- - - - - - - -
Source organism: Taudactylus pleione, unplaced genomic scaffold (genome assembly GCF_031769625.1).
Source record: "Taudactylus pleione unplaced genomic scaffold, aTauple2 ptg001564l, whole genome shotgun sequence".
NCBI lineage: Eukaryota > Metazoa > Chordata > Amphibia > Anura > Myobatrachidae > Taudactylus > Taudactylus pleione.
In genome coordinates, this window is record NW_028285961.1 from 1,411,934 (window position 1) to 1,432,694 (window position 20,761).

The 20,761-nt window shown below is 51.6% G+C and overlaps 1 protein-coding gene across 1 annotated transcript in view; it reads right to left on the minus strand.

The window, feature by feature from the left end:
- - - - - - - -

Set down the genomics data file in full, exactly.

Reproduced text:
Source organism: Taudactylus pleione, unplaced genomic scaffold (genome assembly GCF_031769625.1).
Source record: "Taudactylus pleione unplaced genomic scaffold, aTauple2 ptg001564l, whole genome shotgun sequence".
NCBI lineage: Eukaryota > Metazoa > Chordata > Amphibia > Anura > Myobatrachidae > Taudactylus > Taudactylus pleione.
In genome coordinates, this window is record NW_028285961.1 from 1,411,934 (window position 1) to 1,432,694 (window position 20,761).

The 20,761-nt window shown below is 51.6% G+C and overlaps 1 protein-coding gene across 1 annotated transcript in view; it reads right to left on the minus strand.

The window, feature by feature from the left end: